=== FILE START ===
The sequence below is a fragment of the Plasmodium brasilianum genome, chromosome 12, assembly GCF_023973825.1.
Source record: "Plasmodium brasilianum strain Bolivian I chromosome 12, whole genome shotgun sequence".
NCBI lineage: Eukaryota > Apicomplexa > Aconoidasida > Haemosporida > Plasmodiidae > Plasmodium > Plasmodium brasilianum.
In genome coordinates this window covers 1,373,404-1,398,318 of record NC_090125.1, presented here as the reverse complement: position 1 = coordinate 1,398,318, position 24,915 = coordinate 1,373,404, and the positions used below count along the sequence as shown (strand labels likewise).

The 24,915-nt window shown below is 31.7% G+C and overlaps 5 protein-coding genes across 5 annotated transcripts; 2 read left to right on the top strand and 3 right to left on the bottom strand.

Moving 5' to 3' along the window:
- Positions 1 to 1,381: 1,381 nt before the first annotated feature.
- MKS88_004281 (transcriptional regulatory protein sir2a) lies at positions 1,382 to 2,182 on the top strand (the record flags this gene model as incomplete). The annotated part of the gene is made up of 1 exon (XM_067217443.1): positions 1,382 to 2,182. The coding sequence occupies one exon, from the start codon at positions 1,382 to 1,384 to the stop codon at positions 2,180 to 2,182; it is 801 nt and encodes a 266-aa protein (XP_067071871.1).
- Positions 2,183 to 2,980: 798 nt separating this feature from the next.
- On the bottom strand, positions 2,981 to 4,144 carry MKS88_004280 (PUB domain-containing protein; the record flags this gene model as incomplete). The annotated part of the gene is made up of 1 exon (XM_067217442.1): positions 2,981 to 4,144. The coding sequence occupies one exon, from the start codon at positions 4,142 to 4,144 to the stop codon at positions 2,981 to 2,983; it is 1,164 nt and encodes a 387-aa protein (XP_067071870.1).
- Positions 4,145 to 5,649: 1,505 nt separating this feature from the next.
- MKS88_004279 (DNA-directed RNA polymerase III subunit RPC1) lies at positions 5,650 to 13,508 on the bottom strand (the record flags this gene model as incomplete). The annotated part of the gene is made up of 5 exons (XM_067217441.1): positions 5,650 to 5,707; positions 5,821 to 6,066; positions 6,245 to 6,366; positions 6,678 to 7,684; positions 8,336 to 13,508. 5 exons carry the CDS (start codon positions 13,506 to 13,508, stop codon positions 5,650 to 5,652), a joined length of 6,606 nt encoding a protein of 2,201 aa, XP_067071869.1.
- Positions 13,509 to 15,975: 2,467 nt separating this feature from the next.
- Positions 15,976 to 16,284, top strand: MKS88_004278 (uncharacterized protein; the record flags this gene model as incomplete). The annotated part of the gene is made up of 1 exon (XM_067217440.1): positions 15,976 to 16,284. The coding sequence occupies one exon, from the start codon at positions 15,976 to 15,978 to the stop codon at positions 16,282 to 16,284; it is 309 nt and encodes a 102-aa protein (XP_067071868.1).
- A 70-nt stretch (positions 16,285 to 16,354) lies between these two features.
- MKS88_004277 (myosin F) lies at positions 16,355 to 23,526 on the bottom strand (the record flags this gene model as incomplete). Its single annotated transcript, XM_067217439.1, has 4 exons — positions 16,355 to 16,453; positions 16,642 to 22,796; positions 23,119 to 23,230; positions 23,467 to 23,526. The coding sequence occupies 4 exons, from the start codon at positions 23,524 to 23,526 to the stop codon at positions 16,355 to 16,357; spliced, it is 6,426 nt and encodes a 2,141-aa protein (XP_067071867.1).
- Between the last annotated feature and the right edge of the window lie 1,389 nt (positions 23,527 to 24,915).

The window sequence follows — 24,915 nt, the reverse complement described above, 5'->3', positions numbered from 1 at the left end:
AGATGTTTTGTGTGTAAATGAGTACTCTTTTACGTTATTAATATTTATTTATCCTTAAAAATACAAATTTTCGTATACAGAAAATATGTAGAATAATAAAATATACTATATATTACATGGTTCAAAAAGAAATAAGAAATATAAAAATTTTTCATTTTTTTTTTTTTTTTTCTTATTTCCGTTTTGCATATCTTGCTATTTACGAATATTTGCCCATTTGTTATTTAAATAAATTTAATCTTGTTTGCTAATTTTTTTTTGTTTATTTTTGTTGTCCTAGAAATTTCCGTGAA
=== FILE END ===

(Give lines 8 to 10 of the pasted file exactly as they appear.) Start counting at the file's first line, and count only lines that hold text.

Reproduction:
- MKS88_004281 (transcriptional regulatory protein sir2a) lies at positions 1,382 to 2,182 on the top strand (the record flags this gene model as incomplete). The annotated part of the gene is made up of 1 exon (XM_067217443.1): positions 1,382 to 2,182. The coding sequence occupies one exon, from the start codon at positions 1,382 to 1,384 to the stop codon at positions 2,180 to 2,182; it is 801 nt and encodes a 266-aa protein (XP_067071871.1).
- Positions 2,183 to 2,980: 798 nt separating this feature from the next.
- On the bottom strand, positions 2,981 to 4,144 carry MKS88_004280 (PUB domain-containing protein; the record flags this gene model as incomplete). The annotated part of the gene is made up of 1 exon (XM_067217442.1): positions 2,981 to 4,144. The coding sequence occupies one exon, from the start codon at positions 4,142 to 4,144 to the stop codon at positions 2,981 to 2,983; it is 1,164 nt and encodes a 387-aa protein (XP_067071870.1).